Reconstruction and Development [International Monetary 
Fund] recommends to the members of the bank [fund] that 
necessary action be taken by them to exempt from national 
taxation salaries and allowances paid out of the budget of 
the bank [fund] to the President [Managing Director], the 
Executive Directors and their alternates and to the staff 
of the bank [fund]. 

Wlien the Congress is again in session, the Coun- 
cil will give consideration to the problem raised by 
this resolution insofar as the United States is con- 
cerned, in the light of the similar problem which 
has arisen in the case of American citizens em- 
ployed by the United Nations and other interna- 
tional bodies of which the United States is a 
member. 

D. Other actions of the bank and fvxnd 

The articles of agreement of the bank and of the 
fund provide that their principal offices are to be 
located in the country with the largest subscription 
and quota, respectively. Since these institutions 
are intergovernmental bodies, the United States 
delegation favored the location of their principal 
offices in Washington. This view prevailed at the 
Savannah Conference. 

The United States representatives have shared a 
substantial identity of view with the representa- 
tives of the other members of the bank and the 
fund on many other matters which have been 
considered. 

At the first annual meeting the Governors of the 
fund also adopted a resolution on silver introduced 



' Prepared by the Division of International Organiza- 
tion Affairs, Office of Special Political Affairs, Department 
of State. 

^ The experts were : Mr. Borsio (U. S. S. R.) ; Mr. Brkish 
(Yugoslavia) ; Prof. Cassin (France) ; Dr. Hsia (China) ;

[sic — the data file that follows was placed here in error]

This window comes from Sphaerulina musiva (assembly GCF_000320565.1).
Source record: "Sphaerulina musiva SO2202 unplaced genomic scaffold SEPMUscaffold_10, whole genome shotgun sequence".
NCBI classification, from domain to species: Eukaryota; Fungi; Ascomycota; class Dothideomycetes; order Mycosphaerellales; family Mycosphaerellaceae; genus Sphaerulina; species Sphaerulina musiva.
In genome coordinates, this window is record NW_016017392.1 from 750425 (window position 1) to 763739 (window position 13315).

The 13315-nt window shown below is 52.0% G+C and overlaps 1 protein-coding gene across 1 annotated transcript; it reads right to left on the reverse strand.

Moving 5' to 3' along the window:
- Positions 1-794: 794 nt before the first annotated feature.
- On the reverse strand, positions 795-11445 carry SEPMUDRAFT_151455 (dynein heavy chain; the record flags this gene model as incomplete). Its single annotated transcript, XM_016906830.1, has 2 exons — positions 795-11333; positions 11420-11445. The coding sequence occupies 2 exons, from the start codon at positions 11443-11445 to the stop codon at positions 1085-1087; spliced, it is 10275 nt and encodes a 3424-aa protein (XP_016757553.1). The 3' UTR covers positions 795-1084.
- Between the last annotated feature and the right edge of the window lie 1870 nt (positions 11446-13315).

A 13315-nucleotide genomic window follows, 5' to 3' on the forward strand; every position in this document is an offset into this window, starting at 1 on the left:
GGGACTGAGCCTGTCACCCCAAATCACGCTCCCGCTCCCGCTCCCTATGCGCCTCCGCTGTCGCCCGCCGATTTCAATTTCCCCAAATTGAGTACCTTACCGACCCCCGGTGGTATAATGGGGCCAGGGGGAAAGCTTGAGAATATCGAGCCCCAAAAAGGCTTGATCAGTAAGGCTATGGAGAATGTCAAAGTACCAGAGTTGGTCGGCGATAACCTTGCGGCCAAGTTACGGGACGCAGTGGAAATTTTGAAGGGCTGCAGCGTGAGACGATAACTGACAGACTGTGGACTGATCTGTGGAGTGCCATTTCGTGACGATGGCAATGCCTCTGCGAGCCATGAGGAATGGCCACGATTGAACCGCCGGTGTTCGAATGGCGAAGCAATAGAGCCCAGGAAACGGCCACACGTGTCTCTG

Mr. Neogi (India) ; and Mrs. Roosevelt (United States). 
The following were unable to attend : Mr. Berg (Norway) ; 
Mr. Dehousse (Belgium) ; and Mr. Haya de la Torre 
(Peru). 



by the Governor for Mexico. The conclusion of 
this resolution is as follows: 

The fund shall gather whatever material is available 
and obtainable on the monetary uses of silver ; the real 
function of silver coins ; risks and uncertainties of its 
monetary uses ; possibilities of cooperation in the use of 
silver for monetary purposes, etc. In general, the fund 
shall gather material, statistical or otherwise, which could 
be useful in facilitating discussions on the subject in 
an international conference among interested member 
countries. 

The Boards of Governors decided to hold their 
next annual meetings at London in September 
1947. Officers were elected to hold office until the 
end of the second annual meeting. The Governor 
for the United Kingdom was elected Chairman, 
and the Governors for China, France, India, and 
the United States were elected Vice Chairmen for 
the ensuing year. 

First Session of the Commission on 
Human Rights^ 

The first session of the Commission on Human 
Rights is scheduled to convene on January 27, 
1947 and is expected to last two weeks. The Com- 
mission was established by the United Nations 
Economic and Social Council at its first session 
in recognition of the gi'eat concern with which the 
United Nations Charter regards "human rights 
and fundamental freedoms" (Articles 1 (3), 13 
(l,b), 55 (6), 62 (2), and 76 (6). | 

In April 1946, a nuclear group composed of 
experts from six countries^ under the chairman- , 
ship of Mrs. Franklin D. Roosevelt set forth prin- I 
ciples which might guide the operations of the 
full Commission. As amended by the Economic 
and Social Council at its second session the most 
important of these principles dealt with machinery 
for the drafting and possible implementation of 
an international bill of rights and the authoriza- 
tion of subcommissions on freedom of information 
and of the press, protection of minorities, and pre- 
vention of discrimination. At its forthcoming 
meeting the full Commission of 18 members 
coming from Australia, Belgium, Byelorussian 
S. S. R., Chile, China, Egypt, France, Iran, Leb- 
anon, Panama, Philippine Republic, Ukrainian 
S. S. R., United Kingdom, United States, Union 
of Soviet Socialist Republics, Uruguay, and